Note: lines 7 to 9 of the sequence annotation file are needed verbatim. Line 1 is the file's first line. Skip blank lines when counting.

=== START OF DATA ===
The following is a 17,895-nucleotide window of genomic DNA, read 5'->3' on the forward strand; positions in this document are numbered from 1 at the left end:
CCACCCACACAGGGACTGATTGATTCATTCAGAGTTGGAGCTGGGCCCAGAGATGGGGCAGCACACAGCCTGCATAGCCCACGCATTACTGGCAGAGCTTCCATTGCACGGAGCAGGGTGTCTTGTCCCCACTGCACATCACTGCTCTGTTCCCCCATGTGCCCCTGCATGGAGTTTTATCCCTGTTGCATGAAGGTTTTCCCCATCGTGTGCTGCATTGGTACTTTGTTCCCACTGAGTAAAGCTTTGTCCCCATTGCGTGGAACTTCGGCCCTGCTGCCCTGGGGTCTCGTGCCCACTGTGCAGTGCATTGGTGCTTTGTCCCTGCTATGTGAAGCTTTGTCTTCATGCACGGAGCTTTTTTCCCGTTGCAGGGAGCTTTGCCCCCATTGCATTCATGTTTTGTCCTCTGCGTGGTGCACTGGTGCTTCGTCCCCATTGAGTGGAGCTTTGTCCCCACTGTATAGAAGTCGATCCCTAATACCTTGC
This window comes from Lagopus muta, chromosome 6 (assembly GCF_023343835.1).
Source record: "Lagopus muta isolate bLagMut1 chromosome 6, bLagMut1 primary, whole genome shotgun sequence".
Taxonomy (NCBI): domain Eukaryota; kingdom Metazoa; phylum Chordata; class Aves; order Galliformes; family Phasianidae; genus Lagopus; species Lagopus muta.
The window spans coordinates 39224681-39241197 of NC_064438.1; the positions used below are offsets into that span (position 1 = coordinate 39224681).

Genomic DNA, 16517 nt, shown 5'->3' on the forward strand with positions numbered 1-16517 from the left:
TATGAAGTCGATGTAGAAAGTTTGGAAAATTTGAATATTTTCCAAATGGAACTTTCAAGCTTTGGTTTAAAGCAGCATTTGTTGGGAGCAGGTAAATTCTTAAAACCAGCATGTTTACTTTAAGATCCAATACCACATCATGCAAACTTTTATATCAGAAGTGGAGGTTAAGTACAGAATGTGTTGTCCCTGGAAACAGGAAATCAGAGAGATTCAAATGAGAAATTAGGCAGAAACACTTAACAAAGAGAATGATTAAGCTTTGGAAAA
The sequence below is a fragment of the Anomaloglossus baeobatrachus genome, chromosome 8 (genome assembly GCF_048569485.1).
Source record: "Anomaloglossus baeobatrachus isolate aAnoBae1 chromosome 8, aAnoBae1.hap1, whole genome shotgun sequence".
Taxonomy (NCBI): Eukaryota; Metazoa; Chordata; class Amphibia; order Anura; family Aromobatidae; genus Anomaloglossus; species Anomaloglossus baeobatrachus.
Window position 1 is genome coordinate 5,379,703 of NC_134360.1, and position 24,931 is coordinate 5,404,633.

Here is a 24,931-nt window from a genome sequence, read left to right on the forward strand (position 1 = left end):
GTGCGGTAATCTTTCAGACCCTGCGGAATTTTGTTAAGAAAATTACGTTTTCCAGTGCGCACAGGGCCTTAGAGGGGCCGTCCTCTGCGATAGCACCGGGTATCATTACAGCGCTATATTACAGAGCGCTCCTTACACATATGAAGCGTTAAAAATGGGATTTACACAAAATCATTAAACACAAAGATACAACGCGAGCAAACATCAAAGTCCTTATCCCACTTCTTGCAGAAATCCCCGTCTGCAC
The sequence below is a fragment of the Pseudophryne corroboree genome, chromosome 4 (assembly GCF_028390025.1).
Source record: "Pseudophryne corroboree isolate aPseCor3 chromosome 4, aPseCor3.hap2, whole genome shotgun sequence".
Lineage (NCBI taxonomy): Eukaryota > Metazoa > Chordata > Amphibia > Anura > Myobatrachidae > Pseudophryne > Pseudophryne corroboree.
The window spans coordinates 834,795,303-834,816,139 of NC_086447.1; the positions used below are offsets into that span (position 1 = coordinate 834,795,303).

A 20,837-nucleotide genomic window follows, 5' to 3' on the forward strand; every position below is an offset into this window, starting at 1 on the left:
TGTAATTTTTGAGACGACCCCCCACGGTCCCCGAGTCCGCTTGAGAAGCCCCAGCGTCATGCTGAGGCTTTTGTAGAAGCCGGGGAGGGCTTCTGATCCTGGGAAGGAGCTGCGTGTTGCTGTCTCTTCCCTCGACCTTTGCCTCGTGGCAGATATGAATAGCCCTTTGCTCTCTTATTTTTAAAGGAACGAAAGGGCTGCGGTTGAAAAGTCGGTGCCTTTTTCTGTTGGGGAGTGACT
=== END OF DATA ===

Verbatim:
Genomic DNA, 16517 nt, shown 5'->3' on the forward strand with positions numbered 1-16517 from the left:
TATGAAGTCGATGTAGAAAGTTTGGAAAATTTGAATATTTTCCAAATGGAACTTTCAAGCTTTGGTTTAAAGCAGCATTTGTTGGGAGCAGGTAAATTCTTAAAACCAGCATGTTTACTTTAAGATCCAATACCACATCATGCAAACTTTTATATCAGAAGTGGAGGTTAAGTACAGAATGTGTTGTCCCTGGAAACAGGAAATCAGAGAGATTCAAATGAGAAATTAGGCAGAAACACTTAACAAAGAGAATGATTAAGCTTTGGAAAA
The sequence below is a fragment of the Anomaloglossus baeobatrachus genome, chromosome 8 (genome assembly GCF_048569485.1).